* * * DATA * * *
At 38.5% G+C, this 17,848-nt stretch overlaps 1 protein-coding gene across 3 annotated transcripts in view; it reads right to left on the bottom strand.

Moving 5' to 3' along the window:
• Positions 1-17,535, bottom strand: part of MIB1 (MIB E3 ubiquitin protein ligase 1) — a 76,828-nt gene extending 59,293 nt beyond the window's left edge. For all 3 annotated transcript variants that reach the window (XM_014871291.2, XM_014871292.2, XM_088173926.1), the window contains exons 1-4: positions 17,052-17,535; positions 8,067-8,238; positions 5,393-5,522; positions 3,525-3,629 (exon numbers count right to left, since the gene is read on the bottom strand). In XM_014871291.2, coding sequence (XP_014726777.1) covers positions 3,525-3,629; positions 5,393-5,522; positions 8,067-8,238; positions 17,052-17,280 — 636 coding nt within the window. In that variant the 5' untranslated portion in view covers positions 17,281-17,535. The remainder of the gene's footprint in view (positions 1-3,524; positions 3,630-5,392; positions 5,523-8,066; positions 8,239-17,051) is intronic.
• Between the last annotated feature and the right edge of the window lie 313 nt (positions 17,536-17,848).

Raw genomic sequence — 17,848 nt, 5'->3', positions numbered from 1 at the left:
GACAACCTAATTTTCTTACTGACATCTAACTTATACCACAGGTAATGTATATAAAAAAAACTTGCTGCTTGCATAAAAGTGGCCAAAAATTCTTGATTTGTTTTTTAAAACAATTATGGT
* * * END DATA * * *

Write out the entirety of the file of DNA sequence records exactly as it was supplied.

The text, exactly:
At 38.5% G+C, this 17,848-nt stretch overlaps 1 protein-coding gene across 3 annotated transcripts in view; it reads right to left on the bottom strand.

Moving 5' to 3' along the window:
• Positions 1-17,535, bottom strand: part of MIB1 (MIB E3 ubiquitin protein ligase 1) — a 76,828-nt gene extending 59,293 nt beyond the window's left edge. For all 3 annotated transcript variants that reach the window (XM_014871291.2, XM_014871292.2, XM_088173926.1), the window contains exons 1-4: positions 17,052-17,535; positions 8,067-8,238; positions 5,393-5,522; positions 3,525-3,629 (exon numbers count right to left, since the gene is read on the bottom strand). In XM_014871291.2, coding sequence (XP_014726777.1) covers positions 3,525-3,629; positions 5,393-5,522; positions 8,067-8,238; positions 17,052-17,280 — 636 coding nt within the window. In that variant the 5' untranslated portion in view covers positions 17,281-17,535. The remainder of the gene's footprint in view (positions 1-3,524; positions 3,630-5,392; positions 5,523-8,066; positions 8,239-17,051) is intronic.
• Between the last annotated feature and the right edge of the window lie 313 nt (positions 17,536-17,848).

Raw genomic sequence — 17,848 nt, 5'->3', positions numbered from 1 at the left:
GACAACCTAATTTTCTTACTGACATCTAACTTATACCACAGGTAATGTATATAAAAAAAACTTGCTGCTTGCATAAAAGTGGCCAAAAATTCTTGATTTGTTTTTTAAAACAATTATGGT